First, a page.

Aside from the reduction of possible estate taxes, there is also the possibility of reducing your tax burden now using an FLP. You do this by shifting income from you to someone in a lower tax bracket, i.e. your kids. So if you own a quarter of an FLP, and your three kids each own a quarter, then 3/4 of that income isn’t taxable to you. If your kids are in their 20s or 30s and working, they might be in the 15-25% bracket. If you’re in the 28-39.6% bracket, there is some real savings there. If your kids are minors, of course, you run into kiddie tax issues for investment income. That means the first $1000 is exempt from tax, the next $1000 is taxed at 10%, and beyond that, it’s all taxed at your rate.
The FLP, like any business, could also hire your family members to work for it. That salary, of course, is not subject to your tax brackets, but you’ll probably have to pay their payroll taxes on it. The family members could, however, take that earned income and put it into retirement accounts.
What Your Attorney Might Not Tell You
So now that you know the benefits of an FLP, you’re ready to run out and get one, right? Not so fast. It is important that you understand the significant downsides first.
The first downside is that attorneys don’t work for free. It isn’t free to set-up an FLP, maintain it, or fund it. It will likely cost you thousands of dollars to do so.
The second downside is that you will probably never need the asset protection benefits. Although I suppose you could think of it as an “insurance cost” you’re probably throwing away both the money and the time spent on doing this. You still need to purchase malpractice and umbrella insurance. And it is still exceedingly unlikely that you will end up having a judgment exceeding your limits. And it isn’t as if there aren’t other ways to protect assets- like retirement accounts, cheaper LLCs, and properly titling your home. Besides, your biggest asset protection risk is your spouse, not your patients or tenants.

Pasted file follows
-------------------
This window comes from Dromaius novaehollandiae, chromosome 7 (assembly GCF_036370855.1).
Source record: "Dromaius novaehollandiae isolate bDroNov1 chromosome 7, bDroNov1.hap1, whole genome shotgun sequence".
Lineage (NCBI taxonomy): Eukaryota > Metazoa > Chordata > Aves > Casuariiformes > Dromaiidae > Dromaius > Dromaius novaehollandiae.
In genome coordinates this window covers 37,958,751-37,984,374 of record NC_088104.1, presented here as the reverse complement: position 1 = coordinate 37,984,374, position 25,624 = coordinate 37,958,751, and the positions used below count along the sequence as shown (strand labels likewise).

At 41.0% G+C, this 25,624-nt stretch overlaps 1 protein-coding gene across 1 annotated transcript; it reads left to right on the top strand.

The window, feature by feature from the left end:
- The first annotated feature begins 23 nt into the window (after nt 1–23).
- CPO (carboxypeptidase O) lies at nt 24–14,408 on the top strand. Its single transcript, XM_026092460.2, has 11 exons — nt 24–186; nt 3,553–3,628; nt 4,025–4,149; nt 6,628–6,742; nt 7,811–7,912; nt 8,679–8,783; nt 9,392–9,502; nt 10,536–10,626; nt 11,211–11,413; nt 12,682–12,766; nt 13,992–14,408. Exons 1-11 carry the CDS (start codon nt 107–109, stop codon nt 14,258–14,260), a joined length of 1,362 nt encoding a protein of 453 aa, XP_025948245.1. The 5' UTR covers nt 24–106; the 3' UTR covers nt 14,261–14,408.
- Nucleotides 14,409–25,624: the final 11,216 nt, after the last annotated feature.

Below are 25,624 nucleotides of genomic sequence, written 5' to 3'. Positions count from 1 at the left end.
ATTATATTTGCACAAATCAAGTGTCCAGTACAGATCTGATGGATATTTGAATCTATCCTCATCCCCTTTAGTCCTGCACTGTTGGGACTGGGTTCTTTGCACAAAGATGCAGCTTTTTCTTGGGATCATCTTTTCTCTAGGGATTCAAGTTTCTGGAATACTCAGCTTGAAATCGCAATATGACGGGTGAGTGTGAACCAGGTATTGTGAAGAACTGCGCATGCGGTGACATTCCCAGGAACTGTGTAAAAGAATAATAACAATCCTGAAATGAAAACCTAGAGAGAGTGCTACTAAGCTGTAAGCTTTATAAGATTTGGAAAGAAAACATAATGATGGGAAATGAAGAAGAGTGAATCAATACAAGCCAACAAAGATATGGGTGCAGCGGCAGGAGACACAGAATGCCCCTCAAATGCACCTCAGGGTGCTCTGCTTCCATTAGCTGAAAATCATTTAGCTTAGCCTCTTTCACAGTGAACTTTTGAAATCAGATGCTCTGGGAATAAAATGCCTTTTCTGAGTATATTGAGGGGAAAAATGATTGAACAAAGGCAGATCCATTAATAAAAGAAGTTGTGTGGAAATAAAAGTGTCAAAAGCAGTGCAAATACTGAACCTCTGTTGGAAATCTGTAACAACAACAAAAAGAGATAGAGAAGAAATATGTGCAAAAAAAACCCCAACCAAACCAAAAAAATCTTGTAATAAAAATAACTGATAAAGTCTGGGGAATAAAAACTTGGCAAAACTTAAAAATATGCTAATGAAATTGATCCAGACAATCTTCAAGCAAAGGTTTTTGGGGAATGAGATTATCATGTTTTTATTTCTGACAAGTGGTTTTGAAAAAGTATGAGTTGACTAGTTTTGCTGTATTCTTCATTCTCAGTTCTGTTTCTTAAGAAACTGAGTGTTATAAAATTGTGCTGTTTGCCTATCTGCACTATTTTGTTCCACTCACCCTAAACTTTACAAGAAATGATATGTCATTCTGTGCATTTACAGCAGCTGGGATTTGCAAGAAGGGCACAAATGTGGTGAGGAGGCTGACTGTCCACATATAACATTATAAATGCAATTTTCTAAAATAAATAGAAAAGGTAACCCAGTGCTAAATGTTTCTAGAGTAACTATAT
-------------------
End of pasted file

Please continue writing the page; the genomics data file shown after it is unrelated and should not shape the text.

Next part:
The third downside is that you probably won’t have to pay estate taxes anyway. If you and your spouse are planning to retire on $2-5M, chances of you dying with more than $10.68M, indexed to inflation, seems pretty unlikely. This stuff made a lot more sense for physicians when there was a $1 Million federal estate tax exemption. At $5M+, it just doesn’t make much sense. That doesn’t mean Congress can’t change the rules, but it seems silly to establish an FLP just in case they do. Now, if you have a huge net worth, different story. But most docs don’t and won’t.
The fourth downside is that the tax minimization is probably pretty low. If you’ve got three kids you’re planning on giving $2K a piece to to reduce your taxes, you’ll owe $300 for them on that $6K. If you were in the 33% bracket and didn’t do the FLP, you’d owe $2K. So there’s a $1700 savings. It isn’t nothing, but it certainly isn’t on the order of maxing out a profit-sharing plan, that might save ten times that much in taxes. And hiring your kids? So now instead of you paying taxes on 33%, they’re paying taxes at 15%+15.3% payroll taxes. Is there savings there? Sure, but not that much.
For the right person, an FLP can have some huge benefits. For the typical doctor, the costs probably outweigh the benefits, especially if you have to establish multiple FLPs.
What do you think? Do you have or have you considered an FLP? Why or why not? Have you found it useful in an asset protection situation? Comment below!